It’s certainly possible to work toward local resiliency without having a detailed understanding of precisely what our energy history has been, what our current situation is, or what the future projections are. Yet for many people, seeing these numbers and trends brings clarity. It’s one thing to say, “the era of easy oil is over and we need to start building a new future!” and another thing to put numbers on the “easy oil” and its limits.
What was the trajectory of petroleum discoveries in the 20th century? When did U.S. oil production peak? For which objects and services do we rely on abundant, cheap oil? Why isn’t it just an easy switch to tidal energy, solar, and wind, perhaps simply market-driven? You may hear that we’ve gotten through energy transitions in the past just fine — what’s the big deal now? These sources form a starting point for putting numbers on what is a very big deal.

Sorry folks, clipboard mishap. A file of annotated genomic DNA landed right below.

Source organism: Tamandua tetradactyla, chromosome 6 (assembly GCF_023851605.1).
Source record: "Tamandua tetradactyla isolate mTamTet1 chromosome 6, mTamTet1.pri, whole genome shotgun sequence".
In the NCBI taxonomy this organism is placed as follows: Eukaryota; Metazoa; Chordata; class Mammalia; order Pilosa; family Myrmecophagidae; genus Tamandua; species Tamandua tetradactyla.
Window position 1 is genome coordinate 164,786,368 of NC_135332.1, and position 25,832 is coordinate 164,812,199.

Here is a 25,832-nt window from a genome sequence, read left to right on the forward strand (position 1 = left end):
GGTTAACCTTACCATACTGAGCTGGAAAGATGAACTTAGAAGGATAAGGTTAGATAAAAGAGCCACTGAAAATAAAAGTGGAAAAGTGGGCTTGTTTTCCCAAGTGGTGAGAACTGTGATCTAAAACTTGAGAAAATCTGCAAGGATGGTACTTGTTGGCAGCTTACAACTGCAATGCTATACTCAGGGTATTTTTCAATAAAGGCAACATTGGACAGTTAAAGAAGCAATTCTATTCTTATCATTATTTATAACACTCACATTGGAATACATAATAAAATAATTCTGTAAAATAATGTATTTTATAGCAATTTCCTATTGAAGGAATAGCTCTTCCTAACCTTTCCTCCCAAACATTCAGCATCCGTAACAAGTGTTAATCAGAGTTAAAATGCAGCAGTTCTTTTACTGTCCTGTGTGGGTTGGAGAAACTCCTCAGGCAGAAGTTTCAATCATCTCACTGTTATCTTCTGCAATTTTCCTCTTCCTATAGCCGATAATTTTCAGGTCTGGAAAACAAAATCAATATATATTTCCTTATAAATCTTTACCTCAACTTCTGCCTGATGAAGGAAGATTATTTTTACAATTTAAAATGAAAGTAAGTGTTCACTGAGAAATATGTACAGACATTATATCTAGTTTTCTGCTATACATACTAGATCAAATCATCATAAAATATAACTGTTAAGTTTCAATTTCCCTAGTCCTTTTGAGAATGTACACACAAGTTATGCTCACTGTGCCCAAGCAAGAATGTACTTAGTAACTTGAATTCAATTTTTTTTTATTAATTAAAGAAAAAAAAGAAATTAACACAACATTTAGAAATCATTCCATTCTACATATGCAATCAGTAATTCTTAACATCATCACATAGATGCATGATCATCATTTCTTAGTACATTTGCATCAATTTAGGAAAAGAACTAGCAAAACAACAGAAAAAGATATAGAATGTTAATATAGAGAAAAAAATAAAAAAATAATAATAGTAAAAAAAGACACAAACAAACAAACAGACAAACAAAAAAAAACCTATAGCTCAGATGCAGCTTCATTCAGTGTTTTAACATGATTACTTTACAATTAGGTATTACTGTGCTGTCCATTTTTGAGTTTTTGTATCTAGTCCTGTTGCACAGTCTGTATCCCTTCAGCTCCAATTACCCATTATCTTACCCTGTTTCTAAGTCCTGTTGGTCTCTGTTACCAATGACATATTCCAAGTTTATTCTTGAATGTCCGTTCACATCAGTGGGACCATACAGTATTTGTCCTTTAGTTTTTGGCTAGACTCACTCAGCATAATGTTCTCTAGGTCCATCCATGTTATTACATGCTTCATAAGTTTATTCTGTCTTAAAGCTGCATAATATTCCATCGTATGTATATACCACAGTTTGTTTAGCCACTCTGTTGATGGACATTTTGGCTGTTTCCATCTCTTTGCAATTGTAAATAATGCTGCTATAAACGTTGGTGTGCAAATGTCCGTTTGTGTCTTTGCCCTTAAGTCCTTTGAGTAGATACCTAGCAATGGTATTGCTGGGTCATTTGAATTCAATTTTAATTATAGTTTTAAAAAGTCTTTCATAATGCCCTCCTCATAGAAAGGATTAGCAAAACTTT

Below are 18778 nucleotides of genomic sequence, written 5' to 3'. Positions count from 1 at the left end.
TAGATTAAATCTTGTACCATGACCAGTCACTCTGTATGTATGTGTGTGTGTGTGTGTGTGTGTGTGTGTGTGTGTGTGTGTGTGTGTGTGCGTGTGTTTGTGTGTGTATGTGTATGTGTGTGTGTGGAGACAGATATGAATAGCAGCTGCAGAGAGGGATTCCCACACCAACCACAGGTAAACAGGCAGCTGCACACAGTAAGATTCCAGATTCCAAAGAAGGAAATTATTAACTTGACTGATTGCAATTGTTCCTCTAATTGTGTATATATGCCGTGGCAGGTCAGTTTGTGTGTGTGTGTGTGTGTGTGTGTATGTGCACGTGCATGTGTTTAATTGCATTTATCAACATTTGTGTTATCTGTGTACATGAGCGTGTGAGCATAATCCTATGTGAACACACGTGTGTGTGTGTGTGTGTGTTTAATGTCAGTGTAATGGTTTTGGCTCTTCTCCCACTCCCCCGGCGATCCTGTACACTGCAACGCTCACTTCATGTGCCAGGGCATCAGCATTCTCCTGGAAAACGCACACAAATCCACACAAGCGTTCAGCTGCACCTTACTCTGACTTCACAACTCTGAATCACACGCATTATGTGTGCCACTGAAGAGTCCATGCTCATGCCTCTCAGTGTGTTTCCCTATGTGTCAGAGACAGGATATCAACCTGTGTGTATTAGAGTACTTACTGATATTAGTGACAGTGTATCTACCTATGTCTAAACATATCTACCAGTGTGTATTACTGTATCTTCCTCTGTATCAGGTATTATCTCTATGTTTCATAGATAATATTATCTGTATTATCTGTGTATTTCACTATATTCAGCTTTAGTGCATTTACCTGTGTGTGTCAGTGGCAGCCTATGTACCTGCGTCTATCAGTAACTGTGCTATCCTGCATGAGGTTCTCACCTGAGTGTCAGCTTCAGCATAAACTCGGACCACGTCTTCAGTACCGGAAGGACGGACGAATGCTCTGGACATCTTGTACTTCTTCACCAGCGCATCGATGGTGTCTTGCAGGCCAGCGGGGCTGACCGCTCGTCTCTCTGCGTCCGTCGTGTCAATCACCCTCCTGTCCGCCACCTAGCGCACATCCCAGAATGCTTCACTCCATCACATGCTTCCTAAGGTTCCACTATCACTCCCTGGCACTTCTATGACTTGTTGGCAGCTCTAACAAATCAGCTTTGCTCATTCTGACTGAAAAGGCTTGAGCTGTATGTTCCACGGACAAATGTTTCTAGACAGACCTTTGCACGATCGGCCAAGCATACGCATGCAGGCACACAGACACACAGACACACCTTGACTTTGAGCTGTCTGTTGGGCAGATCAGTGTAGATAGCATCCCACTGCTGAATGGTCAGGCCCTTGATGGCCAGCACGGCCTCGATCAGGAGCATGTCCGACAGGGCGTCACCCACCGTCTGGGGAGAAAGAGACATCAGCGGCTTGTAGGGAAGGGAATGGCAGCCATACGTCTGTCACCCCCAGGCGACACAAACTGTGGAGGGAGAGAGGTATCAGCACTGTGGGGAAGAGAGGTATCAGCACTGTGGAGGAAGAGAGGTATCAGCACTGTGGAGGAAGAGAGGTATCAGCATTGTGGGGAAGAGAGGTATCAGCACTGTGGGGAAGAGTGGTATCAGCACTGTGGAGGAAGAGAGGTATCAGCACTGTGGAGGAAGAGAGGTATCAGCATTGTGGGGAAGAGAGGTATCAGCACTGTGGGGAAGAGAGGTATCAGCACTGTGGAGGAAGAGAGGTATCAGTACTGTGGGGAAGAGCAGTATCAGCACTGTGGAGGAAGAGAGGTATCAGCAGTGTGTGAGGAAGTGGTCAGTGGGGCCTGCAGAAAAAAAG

Resources on responding to energy decline
- Post Carbon Institute
- Energy Bulletin
- Rocky Mountain Institute
- Sustainable Energy: Without All the Hot Air, a book and website by David MacKay
- Union of Concerned Scientists
Renewables, clean energy, and energy efficiency